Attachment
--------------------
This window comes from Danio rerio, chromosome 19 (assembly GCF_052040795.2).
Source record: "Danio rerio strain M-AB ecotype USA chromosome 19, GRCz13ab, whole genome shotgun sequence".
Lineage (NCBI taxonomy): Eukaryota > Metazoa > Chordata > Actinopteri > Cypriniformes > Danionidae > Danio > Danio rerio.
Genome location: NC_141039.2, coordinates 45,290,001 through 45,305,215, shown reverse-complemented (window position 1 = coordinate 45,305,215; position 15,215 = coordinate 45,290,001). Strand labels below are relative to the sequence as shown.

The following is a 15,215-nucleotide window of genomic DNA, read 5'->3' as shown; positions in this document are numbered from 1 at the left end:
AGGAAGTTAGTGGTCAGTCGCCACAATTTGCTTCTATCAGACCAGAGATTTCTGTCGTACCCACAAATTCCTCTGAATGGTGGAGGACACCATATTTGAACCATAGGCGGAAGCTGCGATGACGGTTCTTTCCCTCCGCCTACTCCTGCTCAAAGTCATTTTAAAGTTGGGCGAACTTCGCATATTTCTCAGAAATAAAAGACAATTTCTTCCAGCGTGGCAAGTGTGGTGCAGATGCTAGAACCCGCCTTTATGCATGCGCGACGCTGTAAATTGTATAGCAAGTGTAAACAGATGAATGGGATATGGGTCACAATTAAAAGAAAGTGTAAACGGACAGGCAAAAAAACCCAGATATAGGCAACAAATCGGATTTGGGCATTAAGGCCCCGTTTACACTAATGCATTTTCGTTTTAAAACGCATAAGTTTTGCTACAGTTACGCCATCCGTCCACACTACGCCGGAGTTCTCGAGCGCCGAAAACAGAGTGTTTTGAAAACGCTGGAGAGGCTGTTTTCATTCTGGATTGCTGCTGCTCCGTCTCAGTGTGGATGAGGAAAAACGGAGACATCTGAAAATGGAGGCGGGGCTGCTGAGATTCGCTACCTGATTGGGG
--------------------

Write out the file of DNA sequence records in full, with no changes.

This window comes from Danio rerio, chromosome 19 (assembly GCF_052040795.2).
Source record: "Danio rerio strain M-AB ecotype USA chromosome 19, GRCz13ab, whole genome shotgun sequence".
Lineage (NCBI taxonomy): Eukaryota > Metazoa > Chordata > Actinopteri > Cypriniformes > Danionidae > Danio > Danio rerio.
Genome location: NC_141039.2, coordinates 45,290,001 through 45,305,215, shown reverse-complemented (window position 1 = coordinate 45,305,215; position 15,215 = coordinate 45,290,001). Strand labels below are relative to the sequence as shown.

The following is a 15,215-nucleotide window of genomic DNA, read 5'->3' as shown; positions in this document are numbered from 1 at the left end:
AGGAAGTTAGTGGTCAGTCGCCACAATTTGCTTCTATCAGACCAGAGATTTCTGTCGTACCCACAAATTCCTCTGAATGGTGGAGGACACCATATTTGAACCATAGGCGGAAGCTGCGATGACGGTTCTTTCCCTCCGCCTACTCCTGCTCAAAGTCATTTTAAAGTTGGGCGAACTTCGCATATTTCTCAGAAATAAAAGACAATTTCTTCCAGCGTGGCAAGTGTGGTGCAGATGCTAGAACCCGCCTTTATGCATGCGCGACGCTGTAAATTGTATAGCAAGTGTAAACAGATGAATGGGATATGGGTCACAATTAAAAGAAAGTGTAAACGGACAGGCAAAAAAACCCAGATATAGGCAACAAATCGGATTTGGGCATTAAGGCCCCGTTTACACTAATGCATTTTCGTTTTAAAACGCATAAGTTTTGCTACAGTTACGCCATCCGTCCACACTACGCCGGAGTTCTCGAGCGCCGAAAACAGAGTGTTTTGAAAACGCTGGAGAGGCTGTTTTCATTCTGGATTGCTGCTGCTCCGTCTCAGTGTGGATGAGGAAAAACGGAGACATCTGAAAATGGAGGCGGGGCTGCTGAGATTCGCTACCTGATTGGGG